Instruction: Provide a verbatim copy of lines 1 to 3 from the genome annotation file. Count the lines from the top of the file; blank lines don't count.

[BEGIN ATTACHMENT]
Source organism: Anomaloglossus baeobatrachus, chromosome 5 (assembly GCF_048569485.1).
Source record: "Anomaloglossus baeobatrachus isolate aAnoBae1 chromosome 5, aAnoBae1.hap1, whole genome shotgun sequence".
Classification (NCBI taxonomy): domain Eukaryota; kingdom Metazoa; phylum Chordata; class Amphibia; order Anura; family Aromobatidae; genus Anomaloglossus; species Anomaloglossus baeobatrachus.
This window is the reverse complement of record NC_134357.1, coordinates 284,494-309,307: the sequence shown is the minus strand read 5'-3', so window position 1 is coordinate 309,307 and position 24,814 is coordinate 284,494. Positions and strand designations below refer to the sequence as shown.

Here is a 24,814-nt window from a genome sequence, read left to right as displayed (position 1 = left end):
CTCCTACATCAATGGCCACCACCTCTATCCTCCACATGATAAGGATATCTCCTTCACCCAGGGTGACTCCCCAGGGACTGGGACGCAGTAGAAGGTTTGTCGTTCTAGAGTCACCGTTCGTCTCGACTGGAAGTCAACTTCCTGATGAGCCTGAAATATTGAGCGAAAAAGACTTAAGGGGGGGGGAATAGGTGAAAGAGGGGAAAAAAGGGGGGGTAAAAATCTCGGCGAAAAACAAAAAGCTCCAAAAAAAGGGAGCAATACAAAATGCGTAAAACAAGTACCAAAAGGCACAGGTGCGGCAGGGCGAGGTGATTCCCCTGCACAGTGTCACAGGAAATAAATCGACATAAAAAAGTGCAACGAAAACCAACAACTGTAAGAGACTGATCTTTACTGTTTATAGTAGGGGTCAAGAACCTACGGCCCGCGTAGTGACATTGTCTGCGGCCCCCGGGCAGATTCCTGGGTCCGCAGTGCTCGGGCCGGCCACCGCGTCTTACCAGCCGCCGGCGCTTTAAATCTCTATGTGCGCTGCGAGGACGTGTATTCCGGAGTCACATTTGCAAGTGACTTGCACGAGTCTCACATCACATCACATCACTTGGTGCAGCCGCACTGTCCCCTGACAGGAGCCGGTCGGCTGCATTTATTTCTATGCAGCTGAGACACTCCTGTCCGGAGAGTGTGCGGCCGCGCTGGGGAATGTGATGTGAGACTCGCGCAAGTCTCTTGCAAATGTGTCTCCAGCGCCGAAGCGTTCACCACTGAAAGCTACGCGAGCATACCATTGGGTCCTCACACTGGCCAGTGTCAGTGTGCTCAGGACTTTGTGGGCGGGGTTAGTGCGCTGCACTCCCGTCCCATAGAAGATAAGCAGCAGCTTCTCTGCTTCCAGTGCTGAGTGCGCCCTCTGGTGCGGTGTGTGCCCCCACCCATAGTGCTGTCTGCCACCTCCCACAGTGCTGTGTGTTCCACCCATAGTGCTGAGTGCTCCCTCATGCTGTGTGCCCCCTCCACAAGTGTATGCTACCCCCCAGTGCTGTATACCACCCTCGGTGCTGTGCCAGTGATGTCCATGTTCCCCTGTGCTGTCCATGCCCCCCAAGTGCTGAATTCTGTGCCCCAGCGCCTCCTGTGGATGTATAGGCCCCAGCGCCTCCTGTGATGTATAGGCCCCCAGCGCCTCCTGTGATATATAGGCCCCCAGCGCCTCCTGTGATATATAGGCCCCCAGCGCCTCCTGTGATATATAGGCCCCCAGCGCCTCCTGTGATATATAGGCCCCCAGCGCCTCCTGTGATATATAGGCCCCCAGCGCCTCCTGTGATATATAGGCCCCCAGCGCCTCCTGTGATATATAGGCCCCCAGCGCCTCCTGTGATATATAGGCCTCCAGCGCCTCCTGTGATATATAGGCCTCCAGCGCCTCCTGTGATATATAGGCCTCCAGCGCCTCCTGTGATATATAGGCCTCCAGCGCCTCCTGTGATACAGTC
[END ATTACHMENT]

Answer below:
Source organism: Anomaloglossus baeobatrachus, chromosome 5 (assembly GCF_048569485.1).
Source record: "Anomaloglossus baeobatrachus isolate aAnoBae1 chromosome 5, aAnoBae1.hap1, whole genome shotgun sequence".
Classification (NCBI taxonomy): domain Eukaryota; kingdom Metazoa; phylum Chordata; class Amphibia; order Anura; family Aromobatidae; genus Anomaloglossus; species Anomaloglossus baeobatrachus.